How Process Automation Enhances Security 

That said, the value of process automation isn’t limited to saving time and increasing efficiency. Process automation can also go far to enhance security across the organization. For proof, consider these examples of how process automation lowers the security risks associated with every user in the organization. 

Phishing Tests 

Process automation can help businesses fight one of the main scourges of modern cybersecurity: Phishing attacks. 

One of the best ways to test how resilient your organization is against phishing is to send mock phishing emails to users. The emails contain links designed to emulate the ones users might encounter in actual phishing content. You can assess how many users are susceptible to phishing by tracking how many users click the links. You can also identify specific users who would benefit from more education about why phishing is dangerous. 

You could perform phishing tests manually, but doing so at scale is unrealistic. A better approach is automating the generation of mock phishing emails and regularly repeating tests using process automation tools. 

Managing Rogue IT Risks 

Organizations often invest a lot of resources in securing the business tools their employees should use. For instance, they monitor their email systems for phishing emails and ensure customer data stored in CRM platforms is locked down. 

But all that effort is for naught if your employees use unsanctioned solutions at work—a practice known as rogue IT. For example, an employee might use a third-party email service that your IT department does not support or monitor. Some employees make decisions like this in a deliberate effort to circumvent corporate security controls. Still, in many cases, the employees don’t understand how using third-party software can create security risks. They don’t know that they are more vulnerable to phishing attacks on a platform without anti-phishing safeguards.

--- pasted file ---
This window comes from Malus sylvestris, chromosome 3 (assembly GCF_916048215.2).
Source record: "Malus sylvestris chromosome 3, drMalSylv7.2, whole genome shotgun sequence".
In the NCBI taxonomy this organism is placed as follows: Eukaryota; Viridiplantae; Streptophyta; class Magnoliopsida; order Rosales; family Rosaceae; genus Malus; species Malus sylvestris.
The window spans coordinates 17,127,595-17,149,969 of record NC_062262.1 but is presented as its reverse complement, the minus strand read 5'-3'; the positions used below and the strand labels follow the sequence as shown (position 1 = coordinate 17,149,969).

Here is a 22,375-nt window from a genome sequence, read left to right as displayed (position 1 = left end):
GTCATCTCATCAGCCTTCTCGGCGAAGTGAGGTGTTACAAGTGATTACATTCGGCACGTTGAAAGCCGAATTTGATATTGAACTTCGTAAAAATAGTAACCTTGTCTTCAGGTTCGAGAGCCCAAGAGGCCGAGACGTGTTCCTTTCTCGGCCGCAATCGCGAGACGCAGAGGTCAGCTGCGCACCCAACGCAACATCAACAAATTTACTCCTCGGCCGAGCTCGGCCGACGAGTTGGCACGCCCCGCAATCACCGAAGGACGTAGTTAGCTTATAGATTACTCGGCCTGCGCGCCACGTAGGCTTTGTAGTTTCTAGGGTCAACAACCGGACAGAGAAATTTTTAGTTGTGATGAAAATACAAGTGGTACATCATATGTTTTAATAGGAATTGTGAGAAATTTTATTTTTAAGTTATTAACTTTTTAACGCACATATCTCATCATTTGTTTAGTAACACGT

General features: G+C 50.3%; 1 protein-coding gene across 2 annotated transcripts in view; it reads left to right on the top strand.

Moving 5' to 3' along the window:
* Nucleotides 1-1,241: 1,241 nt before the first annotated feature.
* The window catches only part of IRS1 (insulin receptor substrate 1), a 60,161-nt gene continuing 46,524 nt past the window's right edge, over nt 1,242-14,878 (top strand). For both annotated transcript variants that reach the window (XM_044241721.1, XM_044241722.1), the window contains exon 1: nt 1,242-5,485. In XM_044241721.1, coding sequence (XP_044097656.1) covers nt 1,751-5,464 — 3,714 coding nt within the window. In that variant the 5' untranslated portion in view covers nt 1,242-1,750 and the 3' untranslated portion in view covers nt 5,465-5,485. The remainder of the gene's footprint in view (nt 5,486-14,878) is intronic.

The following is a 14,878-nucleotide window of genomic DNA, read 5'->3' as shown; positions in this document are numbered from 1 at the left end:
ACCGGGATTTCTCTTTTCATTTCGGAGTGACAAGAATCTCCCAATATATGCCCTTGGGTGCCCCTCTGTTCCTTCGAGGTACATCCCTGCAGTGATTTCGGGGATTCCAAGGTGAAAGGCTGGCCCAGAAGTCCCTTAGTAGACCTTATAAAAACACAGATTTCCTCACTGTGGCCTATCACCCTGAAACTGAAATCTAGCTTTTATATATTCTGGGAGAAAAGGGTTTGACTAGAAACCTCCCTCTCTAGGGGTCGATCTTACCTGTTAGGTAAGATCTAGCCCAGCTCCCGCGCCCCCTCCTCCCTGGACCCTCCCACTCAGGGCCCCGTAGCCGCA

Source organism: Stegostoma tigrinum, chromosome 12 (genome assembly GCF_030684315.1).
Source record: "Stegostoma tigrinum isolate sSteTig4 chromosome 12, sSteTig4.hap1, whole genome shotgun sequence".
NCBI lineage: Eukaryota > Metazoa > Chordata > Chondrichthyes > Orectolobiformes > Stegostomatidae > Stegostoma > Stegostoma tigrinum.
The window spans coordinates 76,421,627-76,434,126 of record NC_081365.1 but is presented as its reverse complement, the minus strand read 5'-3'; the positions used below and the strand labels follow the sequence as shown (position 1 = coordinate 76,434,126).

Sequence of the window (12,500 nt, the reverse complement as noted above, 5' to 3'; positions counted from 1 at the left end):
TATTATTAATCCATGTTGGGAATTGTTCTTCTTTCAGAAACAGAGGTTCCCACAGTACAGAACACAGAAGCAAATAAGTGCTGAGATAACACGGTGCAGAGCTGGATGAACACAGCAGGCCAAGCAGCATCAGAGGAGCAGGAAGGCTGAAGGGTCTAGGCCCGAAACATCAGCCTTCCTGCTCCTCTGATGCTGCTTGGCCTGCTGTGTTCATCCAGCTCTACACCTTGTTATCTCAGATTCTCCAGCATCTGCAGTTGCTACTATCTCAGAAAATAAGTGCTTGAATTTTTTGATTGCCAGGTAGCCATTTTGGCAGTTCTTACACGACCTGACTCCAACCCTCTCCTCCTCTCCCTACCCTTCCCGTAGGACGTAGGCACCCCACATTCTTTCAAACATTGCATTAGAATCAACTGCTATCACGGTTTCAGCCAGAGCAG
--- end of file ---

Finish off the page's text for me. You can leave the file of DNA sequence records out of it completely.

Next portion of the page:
Process automation can help to mitigate the risks associated with rogue IT by ensuring that officially supported systems are well integrated with business processes. For instance, if the productivity software employees use daily is integrated with your corporate email service such that regular emails are automatically generated on the sanctioned email platform, you reduce the risk that employees will use third-party services. In other words, process automation helps steer employees toward using secure solutions by default.